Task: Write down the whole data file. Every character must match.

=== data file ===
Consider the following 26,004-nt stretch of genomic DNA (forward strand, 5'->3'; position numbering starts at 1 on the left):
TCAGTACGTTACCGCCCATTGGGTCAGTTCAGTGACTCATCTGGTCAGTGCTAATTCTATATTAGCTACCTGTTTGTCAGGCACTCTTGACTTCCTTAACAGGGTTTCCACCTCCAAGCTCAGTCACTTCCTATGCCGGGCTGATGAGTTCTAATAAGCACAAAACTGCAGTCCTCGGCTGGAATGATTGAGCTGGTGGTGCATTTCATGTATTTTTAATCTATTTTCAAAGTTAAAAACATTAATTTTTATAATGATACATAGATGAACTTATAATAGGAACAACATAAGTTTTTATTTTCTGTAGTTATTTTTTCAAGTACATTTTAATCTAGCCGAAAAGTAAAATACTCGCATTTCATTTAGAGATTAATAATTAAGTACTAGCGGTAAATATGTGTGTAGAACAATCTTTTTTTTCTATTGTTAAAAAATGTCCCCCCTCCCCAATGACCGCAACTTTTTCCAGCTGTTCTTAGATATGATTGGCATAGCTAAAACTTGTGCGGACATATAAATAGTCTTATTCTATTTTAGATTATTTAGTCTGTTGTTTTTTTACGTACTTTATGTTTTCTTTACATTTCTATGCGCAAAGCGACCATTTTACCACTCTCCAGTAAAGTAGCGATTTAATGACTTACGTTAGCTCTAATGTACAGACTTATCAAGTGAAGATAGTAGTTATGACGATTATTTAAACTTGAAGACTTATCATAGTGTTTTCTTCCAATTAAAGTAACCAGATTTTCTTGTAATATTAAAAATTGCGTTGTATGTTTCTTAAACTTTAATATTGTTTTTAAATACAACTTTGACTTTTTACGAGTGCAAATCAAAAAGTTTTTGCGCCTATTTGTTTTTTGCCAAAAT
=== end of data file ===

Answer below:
Consider the following 26,004-nt stretch of genomic DNA (forward strand, 5'->3'; position numbering starts at 1 on the left):
TCAGTACGTTACCGCCCATTGGGTCAGTTCAGTGACTCATCTGGTCAGTGCTAATTCTATATTAGCTACCTGTTTGTCAGGCACTCTTGACTTCCTTAACAGGGTTTCCACCTCCAAGCTCAGTCACTTCCTATGCCGGGCTGATGAGTTCTAATAAGCACAAAACTGCAGTCCTCGGCTGGAATGATTGAGCTGGTGGTGCATTTCATGTATTTTTAATCTATTTTCAAAGTTAAAAACATTAATTTTTATAATGATACATAGATGAACTTATAATAGGAACAACATAAGTTTTTATTTTCTGTAGTTATTTTTTCAAGTACATTTTAATCTAGCCGAAAAGTAAAATACTCGCATTTCATTTAGAGATTAATAATTAAGTACTAGCGGTAAATATGTGTGTAGAACAATCTTTTTTTTCTATTGTTAAAAAATGTCCCCCCTCCCCAATGACCGCAACTTTTTCCAGCTGTTCTTAGATATGATTGGCATAGCTAAAACTTGTGCGGACATATAAATAGTCTTATTCTATTTTAGATTATTTAGTCTGTTGTTTTTTTACGTACTTTATGTTTTCTTTACATTTCTATGCGCAAAGCGACCATTTTACCACTCTCCAGTAAAGTAGCGATTTAATGACTTACGTTAGCTCTAATGTACAGACTTATCAAGTGAAGATAGTAGTTATGACGATTATTTAAACTTGAAGACTTATCATAGTGTTTTCTTCCAATTAAAGTAACCAGATTTTCTTGTAATATTAAAAATTGCGTTGTATGTTTCTTAAACTTTAATATTGTTTTTAAATACAACTTTGACTTTTTACGAGTGCAAATCAAAAAGTTTTTGCGCCTATTTGTTTTTTGCCAAAAT